As Contract Negotiations Near, SAG-AFTRA Tensions Build
Contract negotiations between the ad industry and the Screen Actors Guild-American Federation of Television and Radio Artists are set to begin in February, but SAG-AFTRA is already making noise.
The union last week launched a paid media campaign targeting Droga5, buying sponsored posts and tweets on Instagram and Twitter, and also bought ad space on sites including Ad Age, Adweek, Variety and the Hollywood Reporter calling out the agency. "Actors Wanted," it read. "Must be cool with unfair pay, no benefits, exploitation. Contact Droga5 if interested."
The group also said it would have some of its members deliver a petition to Droga5's headquarters asking the shop to "stop undermining the industry standards that ensure commercial performers can earn a middle-class living." SAG said the petition had 8,000 signatures.
A few of the petitioners tweeted their journey to Droga5's building and their experience with security. They were not allowed up to Droga5's offices, which shares a building with a number of other tenants in lower Manhattan. "SAG-AFTRA members simply went to drop off 8,000 petition names and talk with Droga5 today," said SAG-AFTRA New York Local President Mike Hodge, who led the event. "Instead of coming downstairs and looking us in the eye, Droga5 wouldn't accept the petition and the police were called. Today's action shows Droga5 we're not going away quietly and reminds them that treating hard-working performers in an equitable fashion and allowing them to earn a middle-class living is the right thing to do."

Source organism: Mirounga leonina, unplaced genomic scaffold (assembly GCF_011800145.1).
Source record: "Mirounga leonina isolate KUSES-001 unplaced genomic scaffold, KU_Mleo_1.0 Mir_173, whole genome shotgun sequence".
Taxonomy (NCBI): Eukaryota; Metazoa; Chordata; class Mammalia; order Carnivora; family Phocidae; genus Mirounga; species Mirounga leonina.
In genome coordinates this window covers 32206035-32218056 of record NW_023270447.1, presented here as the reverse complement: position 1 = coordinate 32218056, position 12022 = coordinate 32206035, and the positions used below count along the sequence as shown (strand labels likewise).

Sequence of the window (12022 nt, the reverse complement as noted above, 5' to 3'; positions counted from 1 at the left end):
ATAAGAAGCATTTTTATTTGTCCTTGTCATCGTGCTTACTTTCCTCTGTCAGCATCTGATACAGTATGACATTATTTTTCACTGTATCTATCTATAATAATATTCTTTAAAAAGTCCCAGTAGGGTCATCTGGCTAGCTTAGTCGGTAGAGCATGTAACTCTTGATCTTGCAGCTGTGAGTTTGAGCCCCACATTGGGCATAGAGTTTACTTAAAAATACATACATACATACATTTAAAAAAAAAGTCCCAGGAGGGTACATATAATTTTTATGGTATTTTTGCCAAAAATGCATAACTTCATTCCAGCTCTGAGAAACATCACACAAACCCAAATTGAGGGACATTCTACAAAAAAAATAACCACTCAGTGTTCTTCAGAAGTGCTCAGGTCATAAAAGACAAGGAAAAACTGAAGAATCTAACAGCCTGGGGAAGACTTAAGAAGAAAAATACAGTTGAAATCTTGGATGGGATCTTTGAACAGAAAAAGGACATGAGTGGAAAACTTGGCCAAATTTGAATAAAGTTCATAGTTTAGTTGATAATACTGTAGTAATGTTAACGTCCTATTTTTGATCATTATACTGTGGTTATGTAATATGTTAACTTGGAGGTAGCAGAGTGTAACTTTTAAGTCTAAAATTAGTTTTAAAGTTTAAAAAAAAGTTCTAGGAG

"SAG-AFTRA did not contact any individuals directly at Droga5 to deliver the petition," said the agency in a statement. "They were asked to leave the building by police, who were called by the building's management after they refused to leave the property when requested."
Droga5, interestingly, has investment from another Hollywood stalwart: William Morris Endeavor, which bought a 49% stake in the agency in 2013.
SAG-AFTRA began this campaign this fall, singling out Droga5. The union hasn't said yet whether it plans to call out other agencies, or what the next approach is, but it's clear it's trying to bring more non-union agencies into its fold with the next three-year contract.
SAG-AFTRA is alleging that Droga5 shoots non-union work with union performers, paying them non-union wages. Droga5 is not a SAG-AFTRA signatory and therefore has freedom to shoot non-union jobs in ways that signatory agencies cannot. SAG-AFTRA actors working a non-union job, however, can face disciplinary charges.
Droga has denied the union's charges. "Droga5 remains a non-signatory to the SAG commercials contract, enabling us to engage in non-union shoots when it is deemed appropriate," the shop said in a statement to Ad Age on Monday. "However, when managing SAG productions, we always use SAG performers, which include any commercials for SAG-signatory clients or featuring any SAG celebrity talent. In those instances, we abide by SAG rules and pay SAG wages across the board. We do not engage SAG performers in non-union productions."
Droga5, of course, is not the only non-union agency. There are many other big-name shops that aren't union shops, including 72andSunny, Anomaly, along with many, if not most, digital agencies and newer shops.
Tension between the industry and the union has sprouted up in recent years as marketers have increased demand for digital content, whether that's paid, 30-second pre-roll spots that run on YouTube or other forms of branded content like long-form videos or Vine videos. Complicating the matter is that some digital videos may be deemed commercials by the union, which would require SAG-AFTRA actors, while others may not be. Brand budgets for these pieces of work tend to be low enough that agencies say they sometimes can't afford union talent.
That demand for digital content also comes at a time when many hot shops that bloomed in the last 10 years are increasingly sought-after by advertisers and are not themselves SAG-AFTRA signatories.